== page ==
Date of Award

Fall 12-20-2018

Degree Type

Dissertation

Degree Name

Ph.D.

Degree Program

Engineering and Applied Science

Department

Mechanical Engineering

Major Professor

Dr. Ting Wang

Second Advisor

Dr. Martin Guillot

Third Advisor

Dr. Kazim Akyuzlu

Fourth Advisor

Dr. Ioannis Georgiou

Fifth Advisor

Dr. Branko Jursic

Abstract

Coal is a very prominent energy source in the world, but it is environmentally unattractive due to its high sulfur and ash content as well as its alleged contribution towards climate change, but it is affordable, abundant, and has high energy content. Thus, utilizing coal in a cleaner and more efficient way has become necessary. One promising clean coal technology involves fully gasifying coal into synthesis gas, cleaning it, and feeding it into a high-efficiency combined cycle, such as an Integrated Gasification Combined Cycle (IGCC). Inspired by the recent success of warn gas cleanup (WGCU), mild and partial gasification are proposed as less energy intensive options. This Integrated Mild/Partial Gasification Combined Cycle (IMPGC) could significantly save energy and improve efficiency. The objective of this study is to investigate the capabilities of IMPGC as both a new plant and a retrofit option for traditional coal power plants with and without carbon capture.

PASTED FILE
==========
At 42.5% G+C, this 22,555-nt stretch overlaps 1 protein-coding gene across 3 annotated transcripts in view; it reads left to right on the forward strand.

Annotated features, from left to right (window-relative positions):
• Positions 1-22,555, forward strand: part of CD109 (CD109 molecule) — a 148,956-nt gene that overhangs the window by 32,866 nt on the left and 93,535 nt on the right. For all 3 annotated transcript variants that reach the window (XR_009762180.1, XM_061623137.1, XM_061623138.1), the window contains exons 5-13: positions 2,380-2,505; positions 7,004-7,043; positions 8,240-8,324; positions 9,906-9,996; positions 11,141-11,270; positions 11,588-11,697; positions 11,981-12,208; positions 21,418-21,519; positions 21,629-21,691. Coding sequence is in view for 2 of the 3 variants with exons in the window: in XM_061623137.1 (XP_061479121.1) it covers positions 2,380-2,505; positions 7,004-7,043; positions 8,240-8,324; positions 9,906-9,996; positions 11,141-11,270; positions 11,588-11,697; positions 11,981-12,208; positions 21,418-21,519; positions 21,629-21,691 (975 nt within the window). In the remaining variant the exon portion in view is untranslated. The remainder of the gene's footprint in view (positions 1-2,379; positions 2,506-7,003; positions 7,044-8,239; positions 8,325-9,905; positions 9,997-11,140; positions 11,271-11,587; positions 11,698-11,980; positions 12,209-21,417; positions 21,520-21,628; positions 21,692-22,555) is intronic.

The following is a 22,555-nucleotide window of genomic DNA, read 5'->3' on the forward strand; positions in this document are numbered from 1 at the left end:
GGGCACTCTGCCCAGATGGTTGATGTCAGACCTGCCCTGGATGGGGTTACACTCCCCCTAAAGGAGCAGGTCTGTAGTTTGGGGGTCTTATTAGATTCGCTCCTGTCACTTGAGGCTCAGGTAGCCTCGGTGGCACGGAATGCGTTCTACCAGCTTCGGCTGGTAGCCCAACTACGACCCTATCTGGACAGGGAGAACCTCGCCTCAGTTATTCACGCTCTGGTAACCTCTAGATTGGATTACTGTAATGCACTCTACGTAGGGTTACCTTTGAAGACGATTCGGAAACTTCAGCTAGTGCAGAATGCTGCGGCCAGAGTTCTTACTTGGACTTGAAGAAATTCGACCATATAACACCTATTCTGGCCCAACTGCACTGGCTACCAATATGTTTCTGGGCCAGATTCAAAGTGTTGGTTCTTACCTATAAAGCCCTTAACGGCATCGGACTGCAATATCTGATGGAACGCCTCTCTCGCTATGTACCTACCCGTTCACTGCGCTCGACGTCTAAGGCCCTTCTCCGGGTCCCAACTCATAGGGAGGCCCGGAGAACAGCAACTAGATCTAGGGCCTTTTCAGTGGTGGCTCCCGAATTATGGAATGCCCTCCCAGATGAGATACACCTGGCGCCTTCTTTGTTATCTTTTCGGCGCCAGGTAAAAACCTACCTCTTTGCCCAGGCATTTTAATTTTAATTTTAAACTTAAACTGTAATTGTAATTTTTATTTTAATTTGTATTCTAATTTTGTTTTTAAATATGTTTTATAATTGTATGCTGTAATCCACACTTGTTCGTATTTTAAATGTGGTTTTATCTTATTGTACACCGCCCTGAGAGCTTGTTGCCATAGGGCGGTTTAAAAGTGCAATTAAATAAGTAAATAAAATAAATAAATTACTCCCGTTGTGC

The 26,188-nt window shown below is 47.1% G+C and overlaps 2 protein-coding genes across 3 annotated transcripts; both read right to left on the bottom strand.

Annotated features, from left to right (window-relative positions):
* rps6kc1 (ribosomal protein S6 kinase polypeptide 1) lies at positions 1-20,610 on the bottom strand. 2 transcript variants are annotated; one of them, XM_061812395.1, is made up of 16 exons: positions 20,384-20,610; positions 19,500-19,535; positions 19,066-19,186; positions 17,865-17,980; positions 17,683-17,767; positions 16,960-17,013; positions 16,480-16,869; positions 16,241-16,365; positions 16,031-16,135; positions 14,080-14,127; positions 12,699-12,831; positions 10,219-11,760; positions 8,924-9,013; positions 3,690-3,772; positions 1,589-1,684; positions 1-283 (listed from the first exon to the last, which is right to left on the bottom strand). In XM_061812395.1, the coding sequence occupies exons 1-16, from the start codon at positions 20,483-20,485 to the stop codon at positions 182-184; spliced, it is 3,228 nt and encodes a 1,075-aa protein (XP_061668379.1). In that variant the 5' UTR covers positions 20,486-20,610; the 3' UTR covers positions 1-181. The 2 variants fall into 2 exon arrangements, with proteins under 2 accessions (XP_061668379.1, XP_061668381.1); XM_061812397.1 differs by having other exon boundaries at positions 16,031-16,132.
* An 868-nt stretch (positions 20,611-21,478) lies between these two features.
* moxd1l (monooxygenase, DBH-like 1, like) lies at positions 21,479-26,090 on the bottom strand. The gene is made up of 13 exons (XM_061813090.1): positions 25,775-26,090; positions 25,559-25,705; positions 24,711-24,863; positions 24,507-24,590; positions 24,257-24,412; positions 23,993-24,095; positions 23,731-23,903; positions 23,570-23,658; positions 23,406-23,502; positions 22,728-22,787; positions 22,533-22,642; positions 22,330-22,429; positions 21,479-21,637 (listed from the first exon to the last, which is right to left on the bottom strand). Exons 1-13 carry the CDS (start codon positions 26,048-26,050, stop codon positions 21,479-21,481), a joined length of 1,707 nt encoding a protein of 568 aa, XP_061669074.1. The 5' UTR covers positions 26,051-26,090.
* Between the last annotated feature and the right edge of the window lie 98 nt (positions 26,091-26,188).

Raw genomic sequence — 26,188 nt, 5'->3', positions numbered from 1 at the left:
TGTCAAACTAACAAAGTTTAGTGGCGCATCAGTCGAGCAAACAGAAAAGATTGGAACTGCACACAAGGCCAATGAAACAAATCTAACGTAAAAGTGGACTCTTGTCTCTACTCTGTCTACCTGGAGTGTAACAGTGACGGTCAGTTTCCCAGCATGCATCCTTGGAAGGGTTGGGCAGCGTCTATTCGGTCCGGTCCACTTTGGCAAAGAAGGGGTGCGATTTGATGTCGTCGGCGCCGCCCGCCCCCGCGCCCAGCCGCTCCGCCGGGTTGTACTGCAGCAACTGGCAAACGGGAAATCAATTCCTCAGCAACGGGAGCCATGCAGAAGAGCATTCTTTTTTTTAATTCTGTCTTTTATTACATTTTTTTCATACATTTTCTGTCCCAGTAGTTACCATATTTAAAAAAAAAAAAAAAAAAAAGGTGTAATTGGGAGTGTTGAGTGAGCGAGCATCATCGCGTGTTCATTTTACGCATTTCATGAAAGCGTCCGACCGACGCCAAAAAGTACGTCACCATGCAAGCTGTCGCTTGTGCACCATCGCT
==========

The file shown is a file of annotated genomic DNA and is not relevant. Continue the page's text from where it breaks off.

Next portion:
I MPGC relies on the principles of mild and partial gasification and the recently available WGGU technology with the following benefits: a.) completely negate the need for syngas cooling; b.) significantly reduce the energy needed to fully thermally crack the volatiles and completely gasify the char as in the IGCC system; c.) preserve the high chemical energy hydro-carbon bonds within the feedstock to allow more efficient combustion in the gas turbine; d.) reduce the size of gasifier and piping to reduce the costs; and e.) enable retrofitting of an old coal power plant by preserving the existing equipment.

The software used (Thermoflex®) was first validated with established cases from the U.S. Department of Energy. For new plants, the results show that IMPGC’s efficiency is 8 percentage points (20%) higher than IGCC, 8 points higher than a modern subcritical Rankine cycle, and 3-4 points higher than an ultra-supercritical (USC) cycle. When retrofitting older plants, a minimum improvement of over 4 points is predicted. When carbon capture is involved, IMPGC’s efficiency becomes 10 points better than a subcritical plant and 8 points better than a USC plant. Emissions wise, IMPGC is better than IGCC and much better than Rankine cycle plants.

Rights

The University of New Orleans and its agents retain the non-exclusive license to archive and make accessible this dissertation or thesis in whole or in part in all forms of media, now or hereafter known. The author retains all other ownership rights to the copyright of the thesis or dissertation.

Available for download on Wednesday, December 20, 2023

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